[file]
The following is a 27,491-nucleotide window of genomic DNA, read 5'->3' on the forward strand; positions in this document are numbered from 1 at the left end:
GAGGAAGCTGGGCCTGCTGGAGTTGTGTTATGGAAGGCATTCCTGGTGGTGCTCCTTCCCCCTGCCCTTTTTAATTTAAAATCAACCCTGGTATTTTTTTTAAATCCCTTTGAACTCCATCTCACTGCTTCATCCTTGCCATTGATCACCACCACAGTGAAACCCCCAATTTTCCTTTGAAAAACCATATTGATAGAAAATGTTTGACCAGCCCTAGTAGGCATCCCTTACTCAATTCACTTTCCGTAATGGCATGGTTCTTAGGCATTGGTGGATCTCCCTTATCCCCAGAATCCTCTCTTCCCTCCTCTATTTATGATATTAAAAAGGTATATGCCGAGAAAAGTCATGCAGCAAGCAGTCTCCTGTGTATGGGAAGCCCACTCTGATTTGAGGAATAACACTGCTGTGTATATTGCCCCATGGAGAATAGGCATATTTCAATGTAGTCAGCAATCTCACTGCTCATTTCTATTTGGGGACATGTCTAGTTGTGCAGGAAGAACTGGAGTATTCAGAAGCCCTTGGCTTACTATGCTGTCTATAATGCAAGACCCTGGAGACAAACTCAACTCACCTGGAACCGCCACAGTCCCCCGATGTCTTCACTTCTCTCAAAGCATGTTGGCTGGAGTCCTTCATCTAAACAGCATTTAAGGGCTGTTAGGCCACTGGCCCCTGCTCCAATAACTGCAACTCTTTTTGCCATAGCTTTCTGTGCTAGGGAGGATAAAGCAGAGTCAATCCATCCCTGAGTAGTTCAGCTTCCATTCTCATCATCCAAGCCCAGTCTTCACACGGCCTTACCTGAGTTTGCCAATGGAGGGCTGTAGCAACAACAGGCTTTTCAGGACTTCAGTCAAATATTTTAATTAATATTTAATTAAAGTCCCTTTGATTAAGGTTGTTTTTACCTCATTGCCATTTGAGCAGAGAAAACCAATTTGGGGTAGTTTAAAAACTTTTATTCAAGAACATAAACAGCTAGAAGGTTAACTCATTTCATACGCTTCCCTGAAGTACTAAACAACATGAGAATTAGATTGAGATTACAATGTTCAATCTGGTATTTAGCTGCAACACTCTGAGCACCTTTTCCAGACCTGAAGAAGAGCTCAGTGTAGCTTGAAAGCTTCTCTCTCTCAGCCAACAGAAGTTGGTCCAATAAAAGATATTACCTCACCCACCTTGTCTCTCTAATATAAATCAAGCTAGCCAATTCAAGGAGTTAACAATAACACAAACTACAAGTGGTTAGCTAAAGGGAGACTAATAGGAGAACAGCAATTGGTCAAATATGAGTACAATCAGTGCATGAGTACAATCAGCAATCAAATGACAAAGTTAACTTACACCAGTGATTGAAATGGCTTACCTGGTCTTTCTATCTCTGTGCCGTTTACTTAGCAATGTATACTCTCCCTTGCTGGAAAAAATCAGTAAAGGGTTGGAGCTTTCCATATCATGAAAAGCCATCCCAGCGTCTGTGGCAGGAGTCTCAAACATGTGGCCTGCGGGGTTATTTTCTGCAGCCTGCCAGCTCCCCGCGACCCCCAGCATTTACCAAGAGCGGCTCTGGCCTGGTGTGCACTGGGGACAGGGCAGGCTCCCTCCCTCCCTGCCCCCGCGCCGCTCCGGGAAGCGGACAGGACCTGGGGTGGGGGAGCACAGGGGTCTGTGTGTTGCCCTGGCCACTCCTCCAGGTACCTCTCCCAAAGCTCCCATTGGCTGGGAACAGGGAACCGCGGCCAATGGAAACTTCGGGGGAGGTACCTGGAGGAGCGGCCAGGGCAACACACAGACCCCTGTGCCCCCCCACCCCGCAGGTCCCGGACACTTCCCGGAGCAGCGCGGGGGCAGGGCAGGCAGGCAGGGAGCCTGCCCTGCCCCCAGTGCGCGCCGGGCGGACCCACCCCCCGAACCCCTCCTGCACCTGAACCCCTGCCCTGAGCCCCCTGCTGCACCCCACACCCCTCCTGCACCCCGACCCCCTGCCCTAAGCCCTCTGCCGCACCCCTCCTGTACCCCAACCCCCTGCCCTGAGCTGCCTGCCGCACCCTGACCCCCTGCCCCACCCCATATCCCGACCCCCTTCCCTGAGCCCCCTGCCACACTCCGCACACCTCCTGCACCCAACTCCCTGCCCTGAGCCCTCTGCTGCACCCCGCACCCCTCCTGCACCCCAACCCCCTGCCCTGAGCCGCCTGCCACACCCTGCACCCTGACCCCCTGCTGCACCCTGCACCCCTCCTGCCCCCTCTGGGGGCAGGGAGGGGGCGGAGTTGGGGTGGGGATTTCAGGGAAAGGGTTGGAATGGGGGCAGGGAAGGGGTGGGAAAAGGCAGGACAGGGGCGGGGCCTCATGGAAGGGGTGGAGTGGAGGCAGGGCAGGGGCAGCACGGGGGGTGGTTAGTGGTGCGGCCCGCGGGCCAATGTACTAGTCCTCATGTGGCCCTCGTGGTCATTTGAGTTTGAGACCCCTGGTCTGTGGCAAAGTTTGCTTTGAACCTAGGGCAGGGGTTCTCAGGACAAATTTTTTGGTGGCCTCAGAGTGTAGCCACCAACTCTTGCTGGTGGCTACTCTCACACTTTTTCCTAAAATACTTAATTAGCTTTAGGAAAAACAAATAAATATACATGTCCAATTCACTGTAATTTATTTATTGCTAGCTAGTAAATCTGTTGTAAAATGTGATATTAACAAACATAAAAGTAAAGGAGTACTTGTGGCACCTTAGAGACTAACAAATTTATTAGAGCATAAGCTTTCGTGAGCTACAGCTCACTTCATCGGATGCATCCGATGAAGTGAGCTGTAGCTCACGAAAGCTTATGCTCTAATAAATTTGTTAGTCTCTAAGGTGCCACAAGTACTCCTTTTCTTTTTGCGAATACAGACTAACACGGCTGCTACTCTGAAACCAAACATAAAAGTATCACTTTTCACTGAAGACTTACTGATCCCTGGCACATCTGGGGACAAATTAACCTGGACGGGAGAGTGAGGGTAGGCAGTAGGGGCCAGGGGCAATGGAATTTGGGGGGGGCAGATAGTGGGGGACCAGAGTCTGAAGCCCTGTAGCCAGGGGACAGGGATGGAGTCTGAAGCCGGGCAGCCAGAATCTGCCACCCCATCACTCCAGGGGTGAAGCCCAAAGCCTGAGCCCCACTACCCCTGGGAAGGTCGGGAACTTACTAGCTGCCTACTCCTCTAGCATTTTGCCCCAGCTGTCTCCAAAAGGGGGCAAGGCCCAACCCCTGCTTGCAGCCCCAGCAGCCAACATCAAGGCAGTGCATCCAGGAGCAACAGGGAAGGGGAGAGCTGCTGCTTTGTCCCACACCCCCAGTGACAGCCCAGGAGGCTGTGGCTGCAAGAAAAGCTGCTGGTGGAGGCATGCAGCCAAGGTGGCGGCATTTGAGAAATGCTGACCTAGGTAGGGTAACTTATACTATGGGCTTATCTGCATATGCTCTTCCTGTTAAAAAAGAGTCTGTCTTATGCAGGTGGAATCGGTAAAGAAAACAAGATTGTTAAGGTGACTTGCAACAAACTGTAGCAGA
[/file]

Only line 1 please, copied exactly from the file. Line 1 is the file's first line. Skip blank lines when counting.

The following is a 27,491-nucleotide window of genomic DNA, read 5'->3' on the forward strand; positions in this document are numbered from 1 at the left end: